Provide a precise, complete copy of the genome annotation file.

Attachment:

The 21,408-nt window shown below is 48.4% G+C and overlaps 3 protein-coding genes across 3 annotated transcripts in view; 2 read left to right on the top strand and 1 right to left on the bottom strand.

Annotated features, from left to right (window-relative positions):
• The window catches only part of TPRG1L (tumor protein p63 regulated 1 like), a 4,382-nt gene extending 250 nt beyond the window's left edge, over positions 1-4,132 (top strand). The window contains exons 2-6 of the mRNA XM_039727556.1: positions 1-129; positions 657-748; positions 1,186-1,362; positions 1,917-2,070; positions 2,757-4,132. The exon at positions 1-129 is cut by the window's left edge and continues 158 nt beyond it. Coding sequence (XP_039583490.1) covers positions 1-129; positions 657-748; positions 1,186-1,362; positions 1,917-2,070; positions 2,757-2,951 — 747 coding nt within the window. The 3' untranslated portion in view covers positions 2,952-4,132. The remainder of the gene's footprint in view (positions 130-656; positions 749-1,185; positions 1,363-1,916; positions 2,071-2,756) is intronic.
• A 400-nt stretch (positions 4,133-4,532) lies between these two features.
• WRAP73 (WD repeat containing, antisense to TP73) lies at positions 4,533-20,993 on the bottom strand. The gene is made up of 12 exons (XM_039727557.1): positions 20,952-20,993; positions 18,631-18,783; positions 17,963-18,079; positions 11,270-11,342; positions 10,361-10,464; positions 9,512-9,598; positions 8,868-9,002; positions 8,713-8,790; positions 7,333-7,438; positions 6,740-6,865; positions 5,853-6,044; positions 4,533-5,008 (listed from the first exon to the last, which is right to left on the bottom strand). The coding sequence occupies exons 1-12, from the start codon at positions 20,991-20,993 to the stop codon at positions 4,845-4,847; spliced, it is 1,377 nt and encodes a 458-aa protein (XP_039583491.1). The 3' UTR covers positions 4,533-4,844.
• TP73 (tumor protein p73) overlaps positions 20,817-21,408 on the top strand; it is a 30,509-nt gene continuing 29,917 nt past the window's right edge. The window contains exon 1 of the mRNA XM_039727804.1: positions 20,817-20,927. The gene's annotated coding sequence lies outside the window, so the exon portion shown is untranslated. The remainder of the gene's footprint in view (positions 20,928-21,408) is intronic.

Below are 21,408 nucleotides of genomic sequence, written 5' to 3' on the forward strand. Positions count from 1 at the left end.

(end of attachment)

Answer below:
The 21,408-nt window shown below is 48.4% G+C and overlaps 3 protein-coding genes across 3 annotated transcripts in view; 2 read left to right on the top strand and 1 right to left on the bottom strand.

Annotated features, from left to right (window-relative positions):
• The window catches only part of TPRG1L (tumor protein p63 regulated 1 like), a 4,382-nt gene extending 250 nt beyond the window's left edge, over positions 1-4,132 (top strand). The window contains exons 2-6 of the mRNA XM_039727556.1: positions 1-129; positions 657-748; positions 1,186-1,362; positions 1,917-2,070; positions 2,757-4,132. The exon at positions 1-129 is cut by the window's left edge and continues 158 nt beyond it. Coding sequence (XP_039583490.1) covers positions 1-129; positions 657-748; positions 1,186-1,362; positions 1,917-2,070; positions 2,757-2,951 — 747 coding nt within the window. The 3' untranslated portion in view covers positions 2,952-4,132. The remainder of the gene's footprint in view (positions 130-656; positions 749-1,185; positions 1,363-1,916; positions 2,071-2,756) is intronic.
• A 400-nt stretch (positions 4,133-4,532) lies between these two features.
• WRAP73 (WD repeat containing, antisense to TP73) lies at positions 4,533-20,993 on the bottom strand. The gene is made up of 12 exons (XM_039727557.1): positions 20,952-20,993; positions 18,631-18,783; positions 17,963-18,079; positions 11,270-11,342; positions 10,361-10,464; positions 9,512-9,598; positions 8,868-9,002; positions 8,713-8,790; positions 7,333-7,438; positions 6,740-6,865; positions 5,853-6,044; positions 4,533-5,008 (listed from the first exon to the last, which is right to left on the bottom strand). The coding sequence occupies exons 1-12, from the start codon at positions 20,991-20,993 to the stop codon at positions 4,845-4,847; spliced, it is 1,377 nt and encodes a 458-aa protein (XP_039583491.1). The 3' UTR covers positions 4,533-4,844.
• TP73 (tumor protein p73) overlaps positions 20,817-21,408 on the top strand; it is a 30,509-nt gene continuing 29,917 nt past the window's right edge. The window contains exon 1 of the mRNA XM_039727804.1: positions 20,817-20,927. The gene's annotated coding sequence lies outside the window, so the exon portion shown is untranslated. The remainder of the gene's footprint in view (positions 20,928-21,408) is intronic.

Below are 21,408 nucleotides of genomic sequence, written 5' to 3' on the forward strand. Positions count from 1 at the left end.